Capsaicin Receptor TRPV1

TRPV1 is an ion channel that senses heat and contributes to pain sensation.

TRPV1 bound to capsazepine (magenta). The location of the membrane is shown schematically in gray.
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Have you ever wondered why some peppers taste hot? Spicy plants contain noxious chemicals that protect them, such as capsaicin in chili peppers and piperine in black pepper. Amazingly, TRPV1 is an ion channel that opens when activated by molecules like capsaicin, or when the temperature gets very hot. So, it contributes to our ability to sense both heat and spicy food, triggering similar sensations.

Hot Stuff

TRPV1 is part of a large superfamily of transient receptor potential (TRP) ion channels that respond to a wide array of physical and chemical stimuli, including cold, cooling agents like menthol, acidity, and bioactive lipids. TRP channels have similar overall structures with four identical subunits that form a channel that opens and closes in response to a particular stimulus, letting cations flow across the membrane. The “V” in TRPV1 refers to “vanilloid” molecules such as capsaicin that bind to the protein.

CryoEM and Nanodiscs

PDB entry 5is0 shows TRPV1 bound to a molecule that resembles capsaicin. The molecule binds in a pocket between subunits, near one of the gates that control ion flux through the channel pore. This structure was determined by purifying the channel and inserting it into lipid nanodiscs, which were then examined using electron cryo-microscopy. If you look at the cryoEM maps at the EMDataBank (EMD-8119), you can see the lipid nanodisc surrounding the membrane-spanning portion of the protein.

TRPV5 bound to calmodulin (orange, with calcium ions in red).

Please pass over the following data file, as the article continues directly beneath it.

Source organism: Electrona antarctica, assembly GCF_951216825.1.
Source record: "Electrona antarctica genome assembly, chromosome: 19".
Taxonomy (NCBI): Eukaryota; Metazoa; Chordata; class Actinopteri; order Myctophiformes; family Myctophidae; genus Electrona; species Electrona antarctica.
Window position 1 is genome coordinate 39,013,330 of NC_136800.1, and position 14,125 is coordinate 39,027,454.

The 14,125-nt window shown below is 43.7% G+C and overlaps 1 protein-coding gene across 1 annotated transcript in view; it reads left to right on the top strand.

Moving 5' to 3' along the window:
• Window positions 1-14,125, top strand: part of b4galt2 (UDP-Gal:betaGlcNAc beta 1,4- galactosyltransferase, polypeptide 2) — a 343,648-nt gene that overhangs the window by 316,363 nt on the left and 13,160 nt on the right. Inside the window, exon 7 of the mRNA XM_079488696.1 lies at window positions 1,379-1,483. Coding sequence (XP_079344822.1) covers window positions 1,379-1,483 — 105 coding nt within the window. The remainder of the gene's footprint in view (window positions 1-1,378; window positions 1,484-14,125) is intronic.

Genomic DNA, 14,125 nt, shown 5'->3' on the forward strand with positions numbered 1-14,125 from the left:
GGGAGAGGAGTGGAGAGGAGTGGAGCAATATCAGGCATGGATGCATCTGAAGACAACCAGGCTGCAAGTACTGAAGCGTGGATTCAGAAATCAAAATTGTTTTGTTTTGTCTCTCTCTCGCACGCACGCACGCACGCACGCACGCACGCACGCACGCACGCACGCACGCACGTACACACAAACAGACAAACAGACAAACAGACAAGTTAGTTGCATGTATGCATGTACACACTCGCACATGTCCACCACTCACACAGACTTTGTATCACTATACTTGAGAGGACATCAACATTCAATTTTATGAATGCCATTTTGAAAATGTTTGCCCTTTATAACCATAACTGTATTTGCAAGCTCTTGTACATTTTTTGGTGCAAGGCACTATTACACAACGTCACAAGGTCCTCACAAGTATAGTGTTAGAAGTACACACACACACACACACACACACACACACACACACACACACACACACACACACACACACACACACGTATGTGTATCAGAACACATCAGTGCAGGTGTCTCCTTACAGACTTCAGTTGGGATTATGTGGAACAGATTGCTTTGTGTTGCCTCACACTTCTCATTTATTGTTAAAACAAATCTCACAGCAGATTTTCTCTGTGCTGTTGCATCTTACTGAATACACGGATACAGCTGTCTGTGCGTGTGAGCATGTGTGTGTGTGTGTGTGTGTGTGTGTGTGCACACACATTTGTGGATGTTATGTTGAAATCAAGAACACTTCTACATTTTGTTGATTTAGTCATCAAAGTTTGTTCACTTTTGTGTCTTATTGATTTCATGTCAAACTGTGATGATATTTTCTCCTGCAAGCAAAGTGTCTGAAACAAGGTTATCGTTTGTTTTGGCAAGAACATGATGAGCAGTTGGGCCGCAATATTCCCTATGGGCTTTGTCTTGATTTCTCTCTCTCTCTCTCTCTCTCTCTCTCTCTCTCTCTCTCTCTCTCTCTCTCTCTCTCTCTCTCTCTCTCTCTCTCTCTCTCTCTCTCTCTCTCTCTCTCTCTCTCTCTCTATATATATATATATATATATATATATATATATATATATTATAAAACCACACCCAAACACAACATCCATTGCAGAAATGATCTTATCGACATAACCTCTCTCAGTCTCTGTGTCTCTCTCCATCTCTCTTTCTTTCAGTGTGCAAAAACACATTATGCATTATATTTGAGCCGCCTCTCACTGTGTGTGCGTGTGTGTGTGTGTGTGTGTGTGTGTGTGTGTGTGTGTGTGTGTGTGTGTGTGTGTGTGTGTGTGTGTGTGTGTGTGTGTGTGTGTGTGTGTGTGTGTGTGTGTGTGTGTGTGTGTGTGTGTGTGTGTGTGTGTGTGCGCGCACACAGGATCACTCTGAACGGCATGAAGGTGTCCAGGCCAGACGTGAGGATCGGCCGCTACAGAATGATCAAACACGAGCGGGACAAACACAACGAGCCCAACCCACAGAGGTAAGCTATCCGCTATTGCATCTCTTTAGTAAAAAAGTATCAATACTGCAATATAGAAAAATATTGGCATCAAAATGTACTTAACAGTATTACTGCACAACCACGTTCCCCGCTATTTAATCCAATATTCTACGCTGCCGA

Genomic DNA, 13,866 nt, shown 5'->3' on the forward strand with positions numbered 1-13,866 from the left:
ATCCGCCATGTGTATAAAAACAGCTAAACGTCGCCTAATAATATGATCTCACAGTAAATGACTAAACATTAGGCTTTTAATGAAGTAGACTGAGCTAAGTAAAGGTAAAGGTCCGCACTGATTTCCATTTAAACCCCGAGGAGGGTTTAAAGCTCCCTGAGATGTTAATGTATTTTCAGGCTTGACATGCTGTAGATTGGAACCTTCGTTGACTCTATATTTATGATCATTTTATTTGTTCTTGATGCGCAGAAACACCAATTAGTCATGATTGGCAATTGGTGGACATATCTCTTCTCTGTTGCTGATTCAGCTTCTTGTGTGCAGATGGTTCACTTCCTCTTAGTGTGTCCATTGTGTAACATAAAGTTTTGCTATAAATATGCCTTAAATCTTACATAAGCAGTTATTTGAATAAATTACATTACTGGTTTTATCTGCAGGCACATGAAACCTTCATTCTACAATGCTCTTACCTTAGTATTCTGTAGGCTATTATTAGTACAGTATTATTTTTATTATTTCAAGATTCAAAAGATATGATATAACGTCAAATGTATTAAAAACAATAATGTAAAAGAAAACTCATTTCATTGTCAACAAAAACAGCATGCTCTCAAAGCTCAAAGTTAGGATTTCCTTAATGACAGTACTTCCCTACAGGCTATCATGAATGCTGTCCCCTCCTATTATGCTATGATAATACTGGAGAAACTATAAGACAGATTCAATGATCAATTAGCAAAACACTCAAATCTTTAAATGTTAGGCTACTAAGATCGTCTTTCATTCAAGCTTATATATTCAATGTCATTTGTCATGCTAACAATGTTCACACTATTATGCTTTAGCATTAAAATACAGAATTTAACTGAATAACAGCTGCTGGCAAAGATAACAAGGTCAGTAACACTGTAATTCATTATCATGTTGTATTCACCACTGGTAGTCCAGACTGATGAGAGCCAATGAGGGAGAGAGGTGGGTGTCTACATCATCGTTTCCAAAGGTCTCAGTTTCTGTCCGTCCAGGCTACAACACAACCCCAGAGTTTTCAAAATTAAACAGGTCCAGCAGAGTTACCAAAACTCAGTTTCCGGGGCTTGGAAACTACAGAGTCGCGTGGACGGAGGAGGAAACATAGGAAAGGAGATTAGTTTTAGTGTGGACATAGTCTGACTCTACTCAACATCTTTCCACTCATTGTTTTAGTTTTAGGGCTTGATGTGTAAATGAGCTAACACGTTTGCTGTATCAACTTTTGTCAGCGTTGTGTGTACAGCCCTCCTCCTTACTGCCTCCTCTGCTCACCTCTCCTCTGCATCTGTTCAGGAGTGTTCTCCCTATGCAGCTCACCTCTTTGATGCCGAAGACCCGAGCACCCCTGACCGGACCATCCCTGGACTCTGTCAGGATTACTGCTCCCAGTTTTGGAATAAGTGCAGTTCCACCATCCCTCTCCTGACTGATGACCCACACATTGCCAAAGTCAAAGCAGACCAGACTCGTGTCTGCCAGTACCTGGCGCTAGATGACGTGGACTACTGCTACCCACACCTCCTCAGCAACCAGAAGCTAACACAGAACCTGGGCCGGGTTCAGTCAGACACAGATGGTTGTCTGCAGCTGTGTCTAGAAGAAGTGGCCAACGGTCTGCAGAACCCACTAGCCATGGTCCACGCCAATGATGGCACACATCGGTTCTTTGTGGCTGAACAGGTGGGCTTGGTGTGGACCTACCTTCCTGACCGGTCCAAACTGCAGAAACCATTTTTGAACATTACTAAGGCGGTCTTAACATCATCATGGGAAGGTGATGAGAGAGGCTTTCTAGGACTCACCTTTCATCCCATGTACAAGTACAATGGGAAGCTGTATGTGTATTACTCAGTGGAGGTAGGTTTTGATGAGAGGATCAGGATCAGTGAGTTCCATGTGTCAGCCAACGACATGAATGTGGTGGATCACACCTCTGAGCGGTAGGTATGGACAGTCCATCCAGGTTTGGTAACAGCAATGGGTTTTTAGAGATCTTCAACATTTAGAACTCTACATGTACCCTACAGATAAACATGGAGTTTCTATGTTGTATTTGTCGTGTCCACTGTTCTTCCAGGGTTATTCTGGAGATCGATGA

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Collecting Calcium

The TRPV5 channel plays a slightly different role. It is found in the kidneys where it helps to reabsorb calcium so that we don't excrete it. Unlike TRPV1, TRPV5 is usually open, allowing calcium to flow back into kidney cells from the urine. But, if the amount of calcium gets too high, the calcium-sensing protein calmodulin is recruited to the TRPV5 channel to stop the flow of calcium into the cell, as seen here in PDB entry 6dmw.

Exploring the Structure

Closed and Open TRPV1

Cryoelectron microscopy has allowed researchers to capture TRP channels in many different states. PDB entry 5irz is the closed TRPV1 channel, with several rings of amino acids forming constrictions that block the ion pore. In 5irx, the channel is held open by the binding of two toxins (shown in purple and magenta), shifting the location of these amino acids to open the ion conducting pathway. To explore these structures in more detail, click on the image for an interactive JSmol.

Topics for Further Discussion

  1. Structures for many TRP channels are available in the PDB archive, try searching for "TRP channel" at the main RCSB PDB site to explore them.
  2. Many other ion channels are composed of a ring of subunits or domains. Compare the structure of the TRP channel with, for example, Piezo1 channels, potassium channels, and mechanosensitive channels.


  1. Pumroy, R.A., Fluck, E.C., Ahmed, T., Moiseenkova-Bell, V.Y. (2002) Structural insights into the gating mechanisms of TRPV channels. Cell Calcium 87: 102168.
  2. van Goor, M.K., de Jager, L., Cheng, Y., van der Wijst, J. (2020) High-resolution structures of transient receptor potential vanilloid channels: Unveiling a functionally diverse group of ion channels. Prot. Sci. 29: 1569-1580.
  3. 6dmw: Hughes, T.E.T., Pumroy, R.A., Yazici, A.T., Kasimova, M.A., Fluck, E.C., Huynh, K.W., Samanta, A., Molugu, S.K., Zhou, Z.H., Carnevale, V., Rohacs, T., Moiseenkova-Bell, V.Y. (2018) Structural insights on TRPV5 gating by endogenous modulators. Nat Commun 9: 4198-4198
  4. 5is0, 5irx, 5irz: Gao, Y., Cao, E., Julius, D., Cheng, Y. (2016) TRPV1 structures in nanodiscs reveal mechanisms of ligand and lipid action. Nature 534: 347-351
  5. Venkatachalam, K., Montell, C. (2007) TRP channels. Annu Rev Biochem 76: 387-417.

October 2020, David Goodsell

About Molecule of the Month
The RCSB PDB Molecule of the Month by David S. Goodsell (The Scripps Research Institute and the RCSB PDB) presents short accounts on selected molecules from the Protein Data Bank. Each installment includes an introduction to the structure and function of the molecule, a discussion of the relevance of the molecule to human health and welfare, and suggestions for how visitors might view these structures and access further details. More